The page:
So that this way they wouldn’t be waking each other up. So that’s absolutely huge. Don’t move them into the same room together until you’ve got that down. Pat. Now, once you’ve got two wickedly awesome sleepers and you move them into the same room, it might be a little bit bumpy at first and that’s okay. I mean, I remember the very first night that I moved my girls in together, it was, it was adorable, but also a bit of a disaster at the same time. Let me explain. So usually I would talk them each in, they would say, good night, go to sleep. Everything was great, but because they were both so excited to be in the room together, they played around for a solid hour before going to sleep. It was hilarious, adorable, and also a bit of a catastrophe at the same time, because it meant that the baby got over tired that she got over tired.

Eva: (07:27)
The baby didn’t sleep so well that night by preschool or woke up a little bit earlier than usual. But you know what? I’ll tell you, I stuck with it. And by the third night, the novelty of them sharing a room completely wore off. And that’s what I find is usually the case. You know, when you’ve got two solid sleepers who up until recently are totally used to just going into their bed or a crib and going right to sleep. Yeah. It’s very normal that they’re going to be totally excited to be in the room, but I kid you not each other’s presence is going to get really boring really, really soon. So just ride it out and, uh, and know that it’s only a matter of time before they’re gonna adjust. And they’re not gonna remember what life was like when they were in separate bedrooms.

Eva: (08:18)
Now, another bump that I want to tell you guys about when my kids were sharing a room happens a few months later, everything was going great. And then my three-year-old started going through this phase where she would wake up at five o’clock in the morning, see that her blanket had fallen onto the floor or not, not her blanket that she slept with, like her Lovie blanket and then would call out for one of us to come and get it for her. Now, if this was happening, you know, once in a while, it might not have been a big deal if she was in her own room and it was happening once in a while, it really wouldn’t have been a big deal, but it was starting to happen regularly. And I’ll tell you why it was a really big problem because when she would call out for us at five o’clock in the morning, she would wake up the baby.

Eva: (09:10)
Guess what happens when the baby gets woken up at five o’clock in the morning, the baby is not going back to sleep. And so guess what happens when the baby at 5:00 AM is not going back to sleep, nobody is going back to sleep. And so what was happening was that because, uh, Muna, my three-year-old at the time was waking up at 5:00 AM, seeing her blanket on the floor. Her Lovie little baby blanket was calling out for us, waking up the baby. It now meant we were all starting our day at five o’clock in the morning, all because she was calling out for us, this we had to tackle, right? It wouldn’t have been as big of a problem. She was in her own room because she wouldn’t have been waking up the baby. And we could have all just gone back to sleep really, really quickly though, to be honest, I feel like a bad had become more than a once in a blue moon type of thing.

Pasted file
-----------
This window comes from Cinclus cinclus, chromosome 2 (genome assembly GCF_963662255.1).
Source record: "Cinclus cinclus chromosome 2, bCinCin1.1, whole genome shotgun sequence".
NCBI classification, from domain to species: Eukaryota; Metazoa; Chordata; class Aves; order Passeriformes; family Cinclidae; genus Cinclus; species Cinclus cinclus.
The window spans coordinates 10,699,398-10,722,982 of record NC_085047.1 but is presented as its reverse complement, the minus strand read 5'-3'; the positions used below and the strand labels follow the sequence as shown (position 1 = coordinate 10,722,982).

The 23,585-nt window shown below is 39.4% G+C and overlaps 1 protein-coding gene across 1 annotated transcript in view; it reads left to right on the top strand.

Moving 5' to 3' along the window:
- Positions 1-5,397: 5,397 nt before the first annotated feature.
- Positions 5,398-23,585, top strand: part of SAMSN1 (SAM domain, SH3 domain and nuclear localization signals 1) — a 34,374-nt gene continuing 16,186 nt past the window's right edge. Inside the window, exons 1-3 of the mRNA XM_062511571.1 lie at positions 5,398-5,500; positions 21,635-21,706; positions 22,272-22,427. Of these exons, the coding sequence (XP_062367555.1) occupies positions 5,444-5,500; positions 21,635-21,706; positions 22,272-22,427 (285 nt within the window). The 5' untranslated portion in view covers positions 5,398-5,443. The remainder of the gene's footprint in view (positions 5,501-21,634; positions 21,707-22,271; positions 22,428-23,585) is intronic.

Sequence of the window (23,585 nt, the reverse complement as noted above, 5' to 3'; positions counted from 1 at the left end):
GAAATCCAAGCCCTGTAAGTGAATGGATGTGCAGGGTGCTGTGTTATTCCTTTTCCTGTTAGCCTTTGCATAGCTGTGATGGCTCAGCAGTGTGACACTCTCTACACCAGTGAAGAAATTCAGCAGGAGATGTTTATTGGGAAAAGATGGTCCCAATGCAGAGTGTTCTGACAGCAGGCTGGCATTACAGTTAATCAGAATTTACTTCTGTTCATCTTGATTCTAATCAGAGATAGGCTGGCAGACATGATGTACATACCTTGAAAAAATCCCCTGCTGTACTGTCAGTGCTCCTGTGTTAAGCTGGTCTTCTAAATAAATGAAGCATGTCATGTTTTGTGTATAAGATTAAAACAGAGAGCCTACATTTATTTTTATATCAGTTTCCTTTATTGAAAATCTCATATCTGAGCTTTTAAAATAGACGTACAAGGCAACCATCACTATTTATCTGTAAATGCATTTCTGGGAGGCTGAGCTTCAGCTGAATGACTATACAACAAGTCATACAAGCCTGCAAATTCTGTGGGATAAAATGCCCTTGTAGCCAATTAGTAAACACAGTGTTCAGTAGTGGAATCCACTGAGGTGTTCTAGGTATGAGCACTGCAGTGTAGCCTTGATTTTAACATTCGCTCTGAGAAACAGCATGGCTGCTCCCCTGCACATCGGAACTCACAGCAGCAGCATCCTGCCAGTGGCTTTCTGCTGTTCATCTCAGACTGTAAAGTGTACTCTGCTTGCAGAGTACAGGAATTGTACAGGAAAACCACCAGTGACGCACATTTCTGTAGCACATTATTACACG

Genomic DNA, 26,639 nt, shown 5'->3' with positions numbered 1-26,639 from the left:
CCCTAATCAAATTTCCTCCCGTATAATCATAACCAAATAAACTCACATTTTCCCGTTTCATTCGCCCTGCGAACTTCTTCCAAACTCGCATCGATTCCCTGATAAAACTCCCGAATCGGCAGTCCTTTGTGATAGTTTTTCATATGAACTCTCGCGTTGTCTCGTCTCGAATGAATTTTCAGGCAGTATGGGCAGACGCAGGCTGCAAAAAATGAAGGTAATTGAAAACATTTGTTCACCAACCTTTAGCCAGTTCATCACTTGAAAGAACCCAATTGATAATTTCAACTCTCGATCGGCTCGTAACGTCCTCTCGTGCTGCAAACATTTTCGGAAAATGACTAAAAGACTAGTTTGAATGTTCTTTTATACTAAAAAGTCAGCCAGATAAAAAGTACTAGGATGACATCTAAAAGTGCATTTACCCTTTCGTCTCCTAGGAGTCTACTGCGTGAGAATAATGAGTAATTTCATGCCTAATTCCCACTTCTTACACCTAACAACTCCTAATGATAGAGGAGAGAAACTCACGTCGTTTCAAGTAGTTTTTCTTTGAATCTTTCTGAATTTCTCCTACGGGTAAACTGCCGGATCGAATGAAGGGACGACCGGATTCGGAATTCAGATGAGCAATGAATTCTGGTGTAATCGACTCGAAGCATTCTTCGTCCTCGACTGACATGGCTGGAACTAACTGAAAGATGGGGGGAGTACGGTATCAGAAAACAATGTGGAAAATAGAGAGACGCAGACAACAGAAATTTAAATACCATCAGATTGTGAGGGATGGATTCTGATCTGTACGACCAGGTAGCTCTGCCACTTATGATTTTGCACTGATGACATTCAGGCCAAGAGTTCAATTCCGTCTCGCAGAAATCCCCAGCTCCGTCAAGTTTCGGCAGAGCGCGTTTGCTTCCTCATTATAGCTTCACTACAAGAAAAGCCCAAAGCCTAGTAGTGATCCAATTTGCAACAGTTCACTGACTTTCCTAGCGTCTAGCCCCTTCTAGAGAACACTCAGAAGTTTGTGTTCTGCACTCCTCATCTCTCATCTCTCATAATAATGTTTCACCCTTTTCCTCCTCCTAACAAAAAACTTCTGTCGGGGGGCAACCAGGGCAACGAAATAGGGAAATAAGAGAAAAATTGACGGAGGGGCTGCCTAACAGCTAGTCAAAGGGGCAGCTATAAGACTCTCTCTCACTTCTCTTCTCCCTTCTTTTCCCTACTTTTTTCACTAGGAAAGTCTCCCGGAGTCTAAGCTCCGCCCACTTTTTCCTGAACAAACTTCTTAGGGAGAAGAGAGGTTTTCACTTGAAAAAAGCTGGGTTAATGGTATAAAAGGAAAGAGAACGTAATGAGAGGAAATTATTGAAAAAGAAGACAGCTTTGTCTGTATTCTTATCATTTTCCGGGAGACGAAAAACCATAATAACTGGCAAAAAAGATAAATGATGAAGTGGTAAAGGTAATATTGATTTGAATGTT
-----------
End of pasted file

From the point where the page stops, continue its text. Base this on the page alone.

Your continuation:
Eva: (10:02)
I probably would have started tackling it head on anyways, but this is life. The consequences of this were far more significant because she was sharing a room with her baby sister. And so we had to tackle it immediately. And so what we did was we implemented, we explained that there is a new rule that if her blankie or her Teddy bear or her Elmo falls on the floor, she has two choices, choice. Number one, she can quietly get out of bed herself, grab her Elmo, grab her blankie and get back in bed and go back to sleep on her own, which by the way, at three and a half, she was perfectly capable of doing choice. Number two was she could ignore the fact that her Elmo or Blinky were on the floor, roll over and go back to bed till the morning. Those were her choices.

Eva: (10:54)
Now we implemented a rewards chart for when she followed the rules. And then at the same time, because she would still, you know, forgets or not necessarily follow the rule at five o’clock in the morning, we implemented a consequence because hoping that the behavior was going to magically change, just because we had a reward start happening again, because we explained until we’re blue in the face, it wasn’t necessarily getting us anywhere. We were still getting these problems. And so the consequence was if she woke us up at five o’clock in the morning and we were all up for the day at 5:00 AM, she was not allowed to watch Paul patrol that morning at seven 30. That’s a big one. I know we brought out the big guns. We, we, we took away pop patrol. When a sibling is room sharing with another sibling waking them up at night, you have no choice.  Now, how do I, how did I know that this was in an effective, meaningful consequence?

Eva: (11:50)
Number one, it was immediate, right? Which is really crucial when it comes to implementing a consequence for the younger ones, is that you want to give them that consequences immediately, you know, first thing in the morning so that they can connect why they are getting that consequence, what exactly happened. And she knew exactly what happened. That she woke us all up at five o’clock in the morning, cause her Blinky fell on the floor. And as a result did not get to watch paw patrol. The other aspect of ensuring that the consequence was a good one was that it made her upset guys. It needs to be something meaningful. Otherwise it’s not going to be effective. If it’s something that they just don’t care about, then it’s not going to really do anything. But she really looked forward to her pop patrol television show, right? And so when we took it away, it upset her.

Eva: (12:48)
And so every single night we would remind her before going to sleep and remember, what are we going to do if Blinky falls on the floor? And then she would say to me, I’m going to get it myself. And I’m not going to wake you up. And I would say to her, then what happens if you wake mommy and daddy and Eliana up, I don’t get to watch paw patrol. And within a week of implementing this system, she got really great at either grabbing it herself or just rolling over and going back to sleep until the morning. And then our beautiful sibling sharing arrangement was able to continue, because I know for a fact that if I did not tackle that issue head on from the very beginning that it could have completely spiraled out of control where gosh, I would have had to move the baby baby back into my room.